A river of gratitude
Review of "A Burning in My Bones" by Winn Collier
Author and friend of Eugene and Jan Peterson, Winn Collier offers readers a spiritually astute, deeply human portrait of the couple, their children, and their ministry. Joys, sorrows, regrets, failures, and victories are presented through the lens of God’s grace and his redemptive work in the lives of his people. Collier writes, “Eugene would insist that his entire life, even the failures, even the treacherous places, was lived under the mercy of God, led by his strong and generous hand. This was most evident with those dearest to him. From his boyhood home, he received immense grace, even as, over the years, he also had to work through pain. And with Jan and Karen and Eric and Leif, though he’d reflect on his regrets (the things he’d missed, the fatherly work he’d left undone), he still felt, more than anything else, a river of gratitude.”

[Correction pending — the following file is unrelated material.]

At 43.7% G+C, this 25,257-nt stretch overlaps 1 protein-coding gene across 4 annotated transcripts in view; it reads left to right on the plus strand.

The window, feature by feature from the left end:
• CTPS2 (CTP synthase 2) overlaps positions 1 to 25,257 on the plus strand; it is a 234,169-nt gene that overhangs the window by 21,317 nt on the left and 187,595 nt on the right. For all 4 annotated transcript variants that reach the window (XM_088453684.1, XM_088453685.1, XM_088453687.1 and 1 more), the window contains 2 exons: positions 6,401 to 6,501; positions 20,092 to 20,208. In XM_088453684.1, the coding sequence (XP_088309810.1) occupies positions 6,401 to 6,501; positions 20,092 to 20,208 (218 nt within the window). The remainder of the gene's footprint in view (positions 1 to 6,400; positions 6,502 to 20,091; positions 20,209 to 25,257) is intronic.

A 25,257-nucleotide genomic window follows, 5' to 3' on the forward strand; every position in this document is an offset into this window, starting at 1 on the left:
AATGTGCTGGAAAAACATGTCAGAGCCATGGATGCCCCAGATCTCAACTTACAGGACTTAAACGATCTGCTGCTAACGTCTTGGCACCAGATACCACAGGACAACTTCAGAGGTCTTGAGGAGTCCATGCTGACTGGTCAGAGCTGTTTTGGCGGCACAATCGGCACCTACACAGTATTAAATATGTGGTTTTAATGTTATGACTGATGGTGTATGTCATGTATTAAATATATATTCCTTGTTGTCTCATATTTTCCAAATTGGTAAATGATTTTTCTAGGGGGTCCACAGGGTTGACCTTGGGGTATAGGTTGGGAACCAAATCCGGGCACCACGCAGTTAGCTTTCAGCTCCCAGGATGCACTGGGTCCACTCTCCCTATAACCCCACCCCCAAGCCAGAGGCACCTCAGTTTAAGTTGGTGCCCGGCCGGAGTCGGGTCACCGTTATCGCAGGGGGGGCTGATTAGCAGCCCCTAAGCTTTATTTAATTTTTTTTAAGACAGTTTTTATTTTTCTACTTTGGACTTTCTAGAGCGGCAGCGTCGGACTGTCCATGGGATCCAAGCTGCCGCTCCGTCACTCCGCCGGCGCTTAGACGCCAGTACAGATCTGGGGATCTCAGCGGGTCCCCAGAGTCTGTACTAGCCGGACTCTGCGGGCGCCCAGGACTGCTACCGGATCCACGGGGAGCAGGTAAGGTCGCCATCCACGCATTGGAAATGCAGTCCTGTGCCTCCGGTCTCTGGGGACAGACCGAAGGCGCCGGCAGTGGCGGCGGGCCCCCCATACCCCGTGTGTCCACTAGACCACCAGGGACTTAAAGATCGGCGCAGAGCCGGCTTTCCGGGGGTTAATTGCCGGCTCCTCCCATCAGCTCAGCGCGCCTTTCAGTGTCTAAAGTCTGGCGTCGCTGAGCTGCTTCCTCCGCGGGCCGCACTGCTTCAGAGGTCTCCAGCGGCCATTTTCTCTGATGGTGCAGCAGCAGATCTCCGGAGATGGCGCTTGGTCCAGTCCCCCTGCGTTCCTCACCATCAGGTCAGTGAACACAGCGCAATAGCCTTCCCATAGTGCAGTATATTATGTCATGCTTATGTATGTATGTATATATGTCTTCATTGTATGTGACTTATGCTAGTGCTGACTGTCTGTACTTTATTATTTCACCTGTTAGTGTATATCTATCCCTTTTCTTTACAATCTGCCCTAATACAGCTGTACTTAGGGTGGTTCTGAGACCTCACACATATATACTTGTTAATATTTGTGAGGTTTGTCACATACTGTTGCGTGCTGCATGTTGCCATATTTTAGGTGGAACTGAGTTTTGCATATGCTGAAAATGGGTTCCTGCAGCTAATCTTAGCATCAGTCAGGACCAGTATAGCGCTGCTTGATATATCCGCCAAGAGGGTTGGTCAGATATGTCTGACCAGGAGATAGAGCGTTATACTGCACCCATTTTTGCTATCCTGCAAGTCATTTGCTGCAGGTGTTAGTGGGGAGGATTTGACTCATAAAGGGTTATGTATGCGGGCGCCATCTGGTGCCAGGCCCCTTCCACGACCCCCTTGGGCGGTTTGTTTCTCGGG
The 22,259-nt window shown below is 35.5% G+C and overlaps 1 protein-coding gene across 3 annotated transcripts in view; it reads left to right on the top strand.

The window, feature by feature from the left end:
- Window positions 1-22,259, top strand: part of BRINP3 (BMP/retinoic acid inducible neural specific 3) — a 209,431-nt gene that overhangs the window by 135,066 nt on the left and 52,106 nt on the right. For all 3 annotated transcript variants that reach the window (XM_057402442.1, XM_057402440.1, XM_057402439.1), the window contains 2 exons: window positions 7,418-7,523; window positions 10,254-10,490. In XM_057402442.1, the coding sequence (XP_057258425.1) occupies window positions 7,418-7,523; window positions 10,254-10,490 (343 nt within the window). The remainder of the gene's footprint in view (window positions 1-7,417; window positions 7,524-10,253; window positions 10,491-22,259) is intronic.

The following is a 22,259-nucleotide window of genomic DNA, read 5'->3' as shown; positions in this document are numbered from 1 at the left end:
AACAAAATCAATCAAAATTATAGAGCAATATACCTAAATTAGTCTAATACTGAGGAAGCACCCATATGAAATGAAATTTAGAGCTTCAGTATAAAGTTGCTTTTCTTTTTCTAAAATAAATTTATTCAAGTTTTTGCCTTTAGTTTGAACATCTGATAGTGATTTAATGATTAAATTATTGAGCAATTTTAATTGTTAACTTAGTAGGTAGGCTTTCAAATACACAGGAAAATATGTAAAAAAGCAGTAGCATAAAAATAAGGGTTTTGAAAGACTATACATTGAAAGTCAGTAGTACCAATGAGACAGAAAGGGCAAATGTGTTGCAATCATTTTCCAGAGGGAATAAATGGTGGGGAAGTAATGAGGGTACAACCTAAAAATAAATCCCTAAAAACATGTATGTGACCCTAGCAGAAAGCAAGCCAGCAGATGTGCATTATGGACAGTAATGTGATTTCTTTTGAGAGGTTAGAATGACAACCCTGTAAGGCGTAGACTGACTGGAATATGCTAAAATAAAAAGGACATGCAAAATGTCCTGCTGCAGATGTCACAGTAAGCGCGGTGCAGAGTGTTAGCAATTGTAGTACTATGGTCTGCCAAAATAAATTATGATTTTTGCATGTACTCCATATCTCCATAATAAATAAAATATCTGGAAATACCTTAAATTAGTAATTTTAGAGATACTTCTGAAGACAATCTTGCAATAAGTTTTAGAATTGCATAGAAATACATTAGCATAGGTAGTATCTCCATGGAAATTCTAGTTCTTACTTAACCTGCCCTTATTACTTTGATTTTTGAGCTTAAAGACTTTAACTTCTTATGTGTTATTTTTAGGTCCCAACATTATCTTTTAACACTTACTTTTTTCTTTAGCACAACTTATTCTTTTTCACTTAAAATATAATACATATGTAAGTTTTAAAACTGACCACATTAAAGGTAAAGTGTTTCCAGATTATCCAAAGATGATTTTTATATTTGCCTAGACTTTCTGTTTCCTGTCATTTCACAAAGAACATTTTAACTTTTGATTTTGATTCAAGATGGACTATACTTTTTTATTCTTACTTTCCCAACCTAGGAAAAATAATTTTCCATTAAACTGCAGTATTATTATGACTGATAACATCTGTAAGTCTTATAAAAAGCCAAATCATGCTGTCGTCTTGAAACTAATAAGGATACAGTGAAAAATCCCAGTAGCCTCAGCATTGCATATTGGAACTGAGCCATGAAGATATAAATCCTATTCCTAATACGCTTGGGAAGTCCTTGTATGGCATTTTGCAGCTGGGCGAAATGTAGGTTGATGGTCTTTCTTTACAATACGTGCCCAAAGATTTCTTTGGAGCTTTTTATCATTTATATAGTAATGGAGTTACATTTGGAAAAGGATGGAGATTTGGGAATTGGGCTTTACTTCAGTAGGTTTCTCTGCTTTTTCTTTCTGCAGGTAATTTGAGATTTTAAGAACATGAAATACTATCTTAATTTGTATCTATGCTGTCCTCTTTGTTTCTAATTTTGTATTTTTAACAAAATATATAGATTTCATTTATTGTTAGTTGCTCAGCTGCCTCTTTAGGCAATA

As Peterson matured as a pastor and a writer, Collier points out, his “most profound wrestling, however, was for his soul to be authentically surrendered to God, for his outward persona to be congruent with his interior.” In fact, his son had joked that Eugene had one sermon: “Congruence.” However, congruence was not easy to attain. Though Peterson lived a remarkably disciplined life, he continued to struggle with an “old nemesis,” his evening practice of drinking alcohol. And during a short period in his marriage, he and Jan experienced intense marital problems.
A Burning in My Bones is an authentic and moving portrait of a man whose “longing for God ignited a ferocity in his soul.” But, more than that, it is a tribute to God, Lord of heaven and earth, who calls his children to worship him with their total being and leads and guides their lives for his glory.